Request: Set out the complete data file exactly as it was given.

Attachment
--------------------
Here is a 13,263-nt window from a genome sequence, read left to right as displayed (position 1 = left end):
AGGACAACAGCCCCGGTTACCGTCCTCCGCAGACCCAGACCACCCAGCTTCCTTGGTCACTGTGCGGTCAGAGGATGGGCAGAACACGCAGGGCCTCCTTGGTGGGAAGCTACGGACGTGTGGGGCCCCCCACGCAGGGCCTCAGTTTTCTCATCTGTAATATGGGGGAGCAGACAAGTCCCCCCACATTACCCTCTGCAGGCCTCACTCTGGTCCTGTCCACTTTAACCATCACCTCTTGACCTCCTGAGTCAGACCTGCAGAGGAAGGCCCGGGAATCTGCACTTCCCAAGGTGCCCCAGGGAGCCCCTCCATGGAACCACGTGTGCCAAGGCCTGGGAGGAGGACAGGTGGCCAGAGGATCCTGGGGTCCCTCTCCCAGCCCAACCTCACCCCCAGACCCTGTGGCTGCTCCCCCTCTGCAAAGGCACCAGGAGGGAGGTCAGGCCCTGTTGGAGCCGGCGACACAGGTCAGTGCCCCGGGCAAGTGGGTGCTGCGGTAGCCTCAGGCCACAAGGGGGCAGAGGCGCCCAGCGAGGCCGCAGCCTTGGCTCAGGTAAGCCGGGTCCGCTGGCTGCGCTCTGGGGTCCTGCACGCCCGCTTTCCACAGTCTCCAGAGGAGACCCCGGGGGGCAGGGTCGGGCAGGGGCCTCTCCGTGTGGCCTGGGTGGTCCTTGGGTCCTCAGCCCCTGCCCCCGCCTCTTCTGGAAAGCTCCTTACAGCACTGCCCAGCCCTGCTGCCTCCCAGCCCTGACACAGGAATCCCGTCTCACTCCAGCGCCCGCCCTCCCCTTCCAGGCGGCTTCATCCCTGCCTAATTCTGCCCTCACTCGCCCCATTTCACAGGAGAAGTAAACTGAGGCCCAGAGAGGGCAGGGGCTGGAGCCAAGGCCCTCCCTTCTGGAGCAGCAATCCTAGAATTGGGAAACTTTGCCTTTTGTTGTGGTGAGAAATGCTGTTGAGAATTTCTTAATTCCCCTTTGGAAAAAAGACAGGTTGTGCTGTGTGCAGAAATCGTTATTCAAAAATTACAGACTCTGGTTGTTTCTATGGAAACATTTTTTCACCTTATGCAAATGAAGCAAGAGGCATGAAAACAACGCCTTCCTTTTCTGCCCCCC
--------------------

Here is a 13,263-nt window from a genome sequence, read left to right as displayed (position 1 = left end):
AGGACAACAGCCCCGGTTACCGTCCTCCGCAGACCCAGACCACCCAGCTTCCTTGGTCACTGTGCGGTCAGAGGATGGGCAGAACACGCAGGGCCTCCTTGGTGGGAAGCTACGGACGTGTGGGGCCCCCCACGCAGGGCCTCAGTTTTCTCATCTGTAATATGGGGGAGCAGACAAGTCCCCCCACATTACCCTCTGCAGGCCTCACTCTGGTCCTGTCCACTTTAACCATCACCTCTTGACCTCCTGAGTCAGACCTGCAGAGGAAGGCCCGGGAATCTGCACTTCCCAAGGTGCCCCAGGGAGCCCCTCCATGGAACCACGTGTGCCAAGGCCTGGGAGGAGGACAGGTGGCCAGAGGATCCTGGGGTCCCTCTCCCAGCCCAACCTCACCCCCAGACCCTGTGGCTGCTCCCCCTCTGCAAAGGCACCAGGAGGGAGGTCAGGCCCTGTTGGAGCCGGCGACACAGGTCAGTGCCCCGGGCAAGTGGGTGCTGCGGTAGCCTCAGGCCACAAGGGGGCAGAGGCGCCCAGCGAGGCCGCAGCCTTGGCTCAGGTAAGCCGGGTCCGCTGGCTGCGCTCTGGGGTCCTGCACGCCCGCTTTCCACAGTCTCCAGAGGAGACCCCGGGGGGCAGGGTCGGGCAGGGGCCTCTCCGTGTGGCCTGGGTGGTCCTTGGGTCCTCAGCCCCTGCCCCCGCCTCTTCTGGAAAGCTCCTTACAGCACTGCCCAGCCCTGCTGCCTCCCAGCCCTGACACAGGAATCCCGTCTCACTCCAGCGCCCGCCCTCCCCTTCCAGGCGGCTTCATCCCTGCCTAATTCTGCCCTCACTCGCCCCATTTCACAGGAGAAGTAAACTGAGGCCCAGAGAGGGCAGGGGCTGGAGCCAAGGCCCTCCCTTCTGGAGCAGCAATCCTAGAATTGGGAAACTTTGCCTTTTGTTGTGGTGAGAAATGCTGTTGAGAATTTCTTAATTCCCCTTTGGAAAAAAGACAGGTTGTGCTGTGTGCAGAAATCGTTATTCAAAAATTACAGACTCTGGTTGTTTCTATGGAAACATTTTTTCACCTTATGCAAATGAAGCAAGAGGCATGAAAACAACGCCTTCCTTTTCTGCCCCCC